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the Ultimate Upper Body Exercise


 

 

 

 

 

 

Want an exercise that works your arms, shoulders, chest, upper back and abs at the same time? Try pull-ups. Muscles that aren’t directly involved in moving the body act as stabilizers, so they get a solid workout. There is no better exercise for developing a wide-V back than pull-ups. Modern exercise machines make it possible for anyone to get an upper body pull-up workout. If you can’t do a pull-up, have a partner spot you at your hips or use a pull-up assist machine. If you are a pull-up dynamo, run a chain through some weights and attach it to your weight belt. The chin-up is the easiest way to start: Using a supinated (palms up) grip, grasp the bar at shoulder width and begin from a full hang. Pull up until your chin reaches the bar, and then lower your body under control to the starting position. The next level of difficulty is to use a pronated grip (palms down) and do the exercise the same way. The most advanced technique is to use a wide grip and do the exercise either to your front or behind the neck. Wide-grip pull-ups put more stress on your rhomboid muscles. The pull-up is probably the best all-around upper body exercise. Make it part of your routine.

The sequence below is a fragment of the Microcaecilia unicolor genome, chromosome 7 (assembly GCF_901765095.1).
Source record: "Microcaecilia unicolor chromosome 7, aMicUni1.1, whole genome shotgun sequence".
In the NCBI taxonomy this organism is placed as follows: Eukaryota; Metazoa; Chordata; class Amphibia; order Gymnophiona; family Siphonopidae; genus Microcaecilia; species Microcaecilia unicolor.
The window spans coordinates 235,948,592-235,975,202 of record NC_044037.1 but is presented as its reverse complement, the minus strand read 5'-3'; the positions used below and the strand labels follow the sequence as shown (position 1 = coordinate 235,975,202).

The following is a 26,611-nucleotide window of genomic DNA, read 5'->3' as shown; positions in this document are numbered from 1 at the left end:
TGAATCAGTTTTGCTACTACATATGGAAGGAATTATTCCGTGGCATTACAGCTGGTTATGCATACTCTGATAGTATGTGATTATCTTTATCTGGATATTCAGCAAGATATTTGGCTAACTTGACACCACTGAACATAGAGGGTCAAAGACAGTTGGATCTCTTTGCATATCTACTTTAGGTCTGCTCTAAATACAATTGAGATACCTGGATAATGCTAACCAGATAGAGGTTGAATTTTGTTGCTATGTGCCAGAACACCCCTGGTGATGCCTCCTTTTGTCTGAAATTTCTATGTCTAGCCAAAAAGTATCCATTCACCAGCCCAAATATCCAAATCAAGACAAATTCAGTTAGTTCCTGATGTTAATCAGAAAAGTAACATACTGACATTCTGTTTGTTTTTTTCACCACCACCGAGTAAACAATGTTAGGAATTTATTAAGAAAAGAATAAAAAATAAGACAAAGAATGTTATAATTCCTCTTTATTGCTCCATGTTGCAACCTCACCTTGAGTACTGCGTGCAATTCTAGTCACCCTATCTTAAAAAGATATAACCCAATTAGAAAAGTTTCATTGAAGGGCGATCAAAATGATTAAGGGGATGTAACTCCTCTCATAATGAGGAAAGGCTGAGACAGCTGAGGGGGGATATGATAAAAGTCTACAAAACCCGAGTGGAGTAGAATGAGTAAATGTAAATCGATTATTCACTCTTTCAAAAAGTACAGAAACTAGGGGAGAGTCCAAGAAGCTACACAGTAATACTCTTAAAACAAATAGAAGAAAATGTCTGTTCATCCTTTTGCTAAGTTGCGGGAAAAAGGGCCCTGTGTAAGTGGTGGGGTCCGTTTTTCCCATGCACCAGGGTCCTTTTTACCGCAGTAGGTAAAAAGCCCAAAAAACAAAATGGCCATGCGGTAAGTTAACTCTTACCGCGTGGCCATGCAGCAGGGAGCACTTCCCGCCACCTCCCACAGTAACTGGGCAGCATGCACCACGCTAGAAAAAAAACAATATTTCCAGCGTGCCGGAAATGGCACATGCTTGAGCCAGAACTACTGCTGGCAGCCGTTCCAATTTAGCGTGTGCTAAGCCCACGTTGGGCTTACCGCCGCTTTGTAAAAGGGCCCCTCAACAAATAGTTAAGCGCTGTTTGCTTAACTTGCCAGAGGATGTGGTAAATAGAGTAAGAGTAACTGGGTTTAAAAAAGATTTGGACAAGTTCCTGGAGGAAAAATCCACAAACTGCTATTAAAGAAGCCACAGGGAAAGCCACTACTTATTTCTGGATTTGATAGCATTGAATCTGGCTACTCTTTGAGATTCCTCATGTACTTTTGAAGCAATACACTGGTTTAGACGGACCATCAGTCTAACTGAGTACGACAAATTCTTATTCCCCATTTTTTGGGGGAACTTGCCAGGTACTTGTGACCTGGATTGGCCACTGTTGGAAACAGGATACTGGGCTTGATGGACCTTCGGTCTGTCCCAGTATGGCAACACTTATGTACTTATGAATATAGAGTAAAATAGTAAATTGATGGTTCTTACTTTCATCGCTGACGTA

Best Exercise for Building Wide Lats. Scientists use electromyography (EMG) to identify the most active muscles during exercises, such as benches, squats, curls, sit-ups and lat pull-downs. EMG works by measuring the electrical activity of muscles. The harder the muscle works, the more electricity the EMG measures. The lat pull-down (lat pull) is a popular exercise for building the lats, shoulders and arms. University of Miami scientists headed by Dr. Joseph Signorile discovered that wide-grip anterior (front) pull-downs stressed the lats more than doing the exercise behind the neck or using a narrow grip with palms forward or backward. Wide-grip front lat pulls were also best for developing the triceps and posterior deltoid during the eccentric (return to full arm extension) phase. The close-grip lat pull (using handles) was good for working the pecs (during the pull-down) and posterior delts (during negatives). This study showed that wide-grip front lat pulls work the lats better than other lat pull methods. (J Strength Cond Res, 16: 539-546)

 

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